Do you ever get further down the Catawba toward Mountain Island and Lake Norman with pictures like that?

Or on the Yadkin-Pee Dee chain?


Years ago, we paddled down the Yadkin, camping for a couple of nights but I can't tell you exactly where we traveled. Lake Tillery comes to mind but whether that was at the beginning or end, I couldn't say. That was before I did much in the way of photo documentation.

We've done the Congaree Swamp twice but our usual kayaking haunts are the coastal regions of Georgia and just about anywhere in Florida. So, obviously, we love the flatwater, including salt water estuaries and bays. Our 16 foot boats are not made for high speed maneuvering which limits us here in the mountains to mostly lake paddling.

Steve
 

Hamhed

Well-known member
Wonderful write-up! It sounds absolutely idyllic, even without the Prothonotary Warblers!

Cheers
Mike

Thanks, Mike. This year has been a tough one for many reasons and we find this paddling trip is one of our favorite ways to de-stress. We usually go just once a year; maybe that is what has us looking forward to it so much. This year, though, we may go a second time! Or third....

Steve
 

sbarnhardt

Traveling man
Opus Editor
Supporter
United States
Thanks, Mike. This year has been a tough one for many reasons and we find this paddling trip is one of our favorite ways to de-stress. We usually go just once a year; maybe that is what has us looking forward to it so much. This year, though, we may go a second time! Or third....

Steve

I just noticed where you are. That part of the world is something else. Before my parents passed, they lived up in that area for a number of years starting out over near Mills River, moved to Fletcher across I26 from the Asheville airport, and finally built a house at Lutheridge and moved over there. It was never hard to find a place to go for an outing. Have you ever ventured out on the French Broad with your kayaks? Or, is it too rocky/swift/etc.??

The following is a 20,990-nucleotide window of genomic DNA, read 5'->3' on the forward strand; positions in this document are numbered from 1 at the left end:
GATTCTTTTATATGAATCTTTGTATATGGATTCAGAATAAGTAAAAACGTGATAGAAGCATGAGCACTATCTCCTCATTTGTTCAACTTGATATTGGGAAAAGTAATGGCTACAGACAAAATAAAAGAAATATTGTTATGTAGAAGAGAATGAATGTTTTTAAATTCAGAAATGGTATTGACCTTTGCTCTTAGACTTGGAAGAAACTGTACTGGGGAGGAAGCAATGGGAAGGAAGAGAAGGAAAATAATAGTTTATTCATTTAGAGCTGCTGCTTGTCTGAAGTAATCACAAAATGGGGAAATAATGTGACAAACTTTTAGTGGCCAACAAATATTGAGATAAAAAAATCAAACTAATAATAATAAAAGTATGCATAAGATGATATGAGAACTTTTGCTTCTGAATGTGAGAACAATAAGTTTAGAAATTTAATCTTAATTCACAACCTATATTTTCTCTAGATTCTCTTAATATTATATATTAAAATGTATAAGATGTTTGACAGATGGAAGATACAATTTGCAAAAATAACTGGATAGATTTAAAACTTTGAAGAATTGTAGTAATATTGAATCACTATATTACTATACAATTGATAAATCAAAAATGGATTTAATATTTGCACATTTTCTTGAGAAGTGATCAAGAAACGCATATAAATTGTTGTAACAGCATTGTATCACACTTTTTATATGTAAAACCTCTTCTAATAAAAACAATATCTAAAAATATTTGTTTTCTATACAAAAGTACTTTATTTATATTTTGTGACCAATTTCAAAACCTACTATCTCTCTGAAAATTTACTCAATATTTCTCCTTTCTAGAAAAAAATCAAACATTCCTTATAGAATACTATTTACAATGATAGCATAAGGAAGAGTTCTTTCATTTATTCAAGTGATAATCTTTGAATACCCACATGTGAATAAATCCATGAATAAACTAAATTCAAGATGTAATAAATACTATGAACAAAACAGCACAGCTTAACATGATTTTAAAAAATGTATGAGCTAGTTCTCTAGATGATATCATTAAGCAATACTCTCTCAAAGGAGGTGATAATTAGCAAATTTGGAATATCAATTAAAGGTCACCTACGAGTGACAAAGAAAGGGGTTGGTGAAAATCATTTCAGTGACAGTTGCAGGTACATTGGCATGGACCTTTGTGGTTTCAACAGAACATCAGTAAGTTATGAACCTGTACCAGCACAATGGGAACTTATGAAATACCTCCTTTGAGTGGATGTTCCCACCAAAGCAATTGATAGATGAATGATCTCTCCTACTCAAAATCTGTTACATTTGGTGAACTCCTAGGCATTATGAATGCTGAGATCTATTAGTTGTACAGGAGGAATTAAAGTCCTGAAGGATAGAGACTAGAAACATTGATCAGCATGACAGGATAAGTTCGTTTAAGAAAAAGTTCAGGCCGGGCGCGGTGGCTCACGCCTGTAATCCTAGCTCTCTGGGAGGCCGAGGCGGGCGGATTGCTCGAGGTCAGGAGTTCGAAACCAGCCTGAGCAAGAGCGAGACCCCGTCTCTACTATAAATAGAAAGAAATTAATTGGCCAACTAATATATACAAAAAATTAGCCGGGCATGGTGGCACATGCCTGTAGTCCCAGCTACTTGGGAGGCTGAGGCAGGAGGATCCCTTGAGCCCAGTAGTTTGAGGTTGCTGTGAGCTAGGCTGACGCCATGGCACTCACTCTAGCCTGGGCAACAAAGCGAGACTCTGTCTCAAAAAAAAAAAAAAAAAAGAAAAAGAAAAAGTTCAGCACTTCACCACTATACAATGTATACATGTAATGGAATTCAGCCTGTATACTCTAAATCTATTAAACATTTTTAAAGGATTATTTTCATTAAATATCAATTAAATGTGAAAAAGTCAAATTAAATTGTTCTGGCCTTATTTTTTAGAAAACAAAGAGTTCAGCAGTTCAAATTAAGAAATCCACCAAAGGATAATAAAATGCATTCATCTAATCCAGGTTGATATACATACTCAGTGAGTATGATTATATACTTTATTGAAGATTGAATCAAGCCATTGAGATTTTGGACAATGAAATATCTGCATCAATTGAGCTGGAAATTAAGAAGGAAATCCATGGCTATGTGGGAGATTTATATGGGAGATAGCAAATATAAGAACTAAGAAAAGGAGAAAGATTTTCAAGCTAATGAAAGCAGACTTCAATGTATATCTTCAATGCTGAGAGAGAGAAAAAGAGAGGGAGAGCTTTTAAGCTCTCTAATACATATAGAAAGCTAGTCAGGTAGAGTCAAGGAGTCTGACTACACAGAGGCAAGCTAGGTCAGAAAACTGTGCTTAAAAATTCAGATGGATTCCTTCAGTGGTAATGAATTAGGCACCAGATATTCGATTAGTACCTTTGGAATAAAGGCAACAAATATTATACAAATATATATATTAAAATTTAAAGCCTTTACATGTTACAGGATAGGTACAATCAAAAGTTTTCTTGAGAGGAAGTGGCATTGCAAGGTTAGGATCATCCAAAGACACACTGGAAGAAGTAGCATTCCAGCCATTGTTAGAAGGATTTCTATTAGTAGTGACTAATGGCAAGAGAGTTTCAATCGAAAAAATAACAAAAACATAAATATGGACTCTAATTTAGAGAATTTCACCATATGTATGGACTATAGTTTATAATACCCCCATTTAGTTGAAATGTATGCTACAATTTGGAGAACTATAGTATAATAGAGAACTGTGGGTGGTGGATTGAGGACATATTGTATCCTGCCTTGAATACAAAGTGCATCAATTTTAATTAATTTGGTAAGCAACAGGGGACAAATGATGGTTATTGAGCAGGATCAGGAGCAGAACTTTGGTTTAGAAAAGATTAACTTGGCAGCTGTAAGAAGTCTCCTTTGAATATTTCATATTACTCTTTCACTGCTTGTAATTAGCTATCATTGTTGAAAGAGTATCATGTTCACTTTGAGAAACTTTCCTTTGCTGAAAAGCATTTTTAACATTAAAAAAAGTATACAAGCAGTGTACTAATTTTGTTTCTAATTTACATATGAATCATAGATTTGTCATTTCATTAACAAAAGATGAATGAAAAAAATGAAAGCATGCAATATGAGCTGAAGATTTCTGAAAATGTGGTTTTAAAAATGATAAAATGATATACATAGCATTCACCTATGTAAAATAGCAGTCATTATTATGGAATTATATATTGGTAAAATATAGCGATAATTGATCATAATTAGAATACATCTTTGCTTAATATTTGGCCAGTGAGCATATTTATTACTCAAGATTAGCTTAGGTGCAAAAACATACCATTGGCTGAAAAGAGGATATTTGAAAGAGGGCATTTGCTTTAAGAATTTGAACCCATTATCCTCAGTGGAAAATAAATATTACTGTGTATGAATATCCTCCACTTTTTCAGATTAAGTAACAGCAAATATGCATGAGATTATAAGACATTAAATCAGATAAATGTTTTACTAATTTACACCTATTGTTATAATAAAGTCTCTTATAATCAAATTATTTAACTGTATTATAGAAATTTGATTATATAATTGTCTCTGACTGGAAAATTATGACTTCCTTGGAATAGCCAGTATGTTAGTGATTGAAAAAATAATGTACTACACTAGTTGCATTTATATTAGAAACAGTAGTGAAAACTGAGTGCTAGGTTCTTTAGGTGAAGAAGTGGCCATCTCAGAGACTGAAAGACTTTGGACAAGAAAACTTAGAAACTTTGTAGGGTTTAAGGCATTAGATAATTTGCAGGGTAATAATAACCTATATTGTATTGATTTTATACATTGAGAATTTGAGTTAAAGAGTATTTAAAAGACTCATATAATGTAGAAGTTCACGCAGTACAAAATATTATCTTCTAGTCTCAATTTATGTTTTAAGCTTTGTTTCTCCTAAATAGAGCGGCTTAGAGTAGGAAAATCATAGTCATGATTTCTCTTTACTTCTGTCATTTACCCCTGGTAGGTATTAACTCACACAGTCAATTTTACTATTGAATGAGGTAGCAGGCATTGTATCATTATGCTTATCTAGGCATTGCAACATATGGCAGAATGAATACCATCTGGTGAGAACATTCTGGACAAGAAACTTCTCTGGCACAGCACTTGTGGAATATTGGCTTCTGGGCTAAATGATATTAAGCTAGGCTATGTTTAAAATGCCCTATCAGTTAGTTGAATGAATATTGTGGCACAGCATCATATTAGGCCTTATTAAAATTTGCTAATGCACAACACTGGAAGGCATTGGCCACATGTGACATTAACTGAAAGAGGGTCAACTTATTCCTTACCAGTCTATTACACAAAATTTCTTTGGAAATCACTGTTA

Hamhed

Well-known member
We've never taken our kayaks on the French Broad River though we have rafted and canoed several sections of the river. The sea kayaks, being so long and slow to turn, would likely only work on the slowest, least obstructed sections. Mills River and Etowah area are fairly flat and offer the best sections for that type of water.
When we bought our kayaks in 1999, we often traveled to the coastal areas of the southeast. Boating in this area really sparked our interest in birding which takes up much of our travel time these days. Still, we make at least one trip where we cram in a variety of kayak trips. This past December, we paddled locations in south Georgia and northeast Florida which turned out to be the last time we kayaked since our time on the Catawba. I added a few photos from that excursion. Egan's Creek, apparently home to large alligators, is in Amelia Island, northeast Florida. A beautiful slow water trip with excellent birding. Near Jacksonville, Half Moon Bluffs is on Sawpit Creek on the way to Bird Island, a coastal sandy spit full of birds at ocean's edge.

Steve

I just noticed where you are. That part of the world is something else. Before my parents passed, they lived up in that area for a number of years starting out over near Mills River, moved to Fletcher across I26 from the Asheville airport, and finally built a house at Lutheridge and moved over there. It was never hard to find a place to go for an outing. Have you ever ventured out on the French Broad with your kayaks? Or, is it too rocky/swift/etc.??
 

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sbarnhardt

Traveling man
Opus Editor
Supporter
United States
Please allow me to extend my thanks for the use, in an Opus article entitled Western North Carolina, of a picture you took looking west on the Catawba River. It is the first picture on the left in post #2 of this thread.

It is a very nicely composed picture and it's use is really appreciated.

Thanks!
Sbarnhardt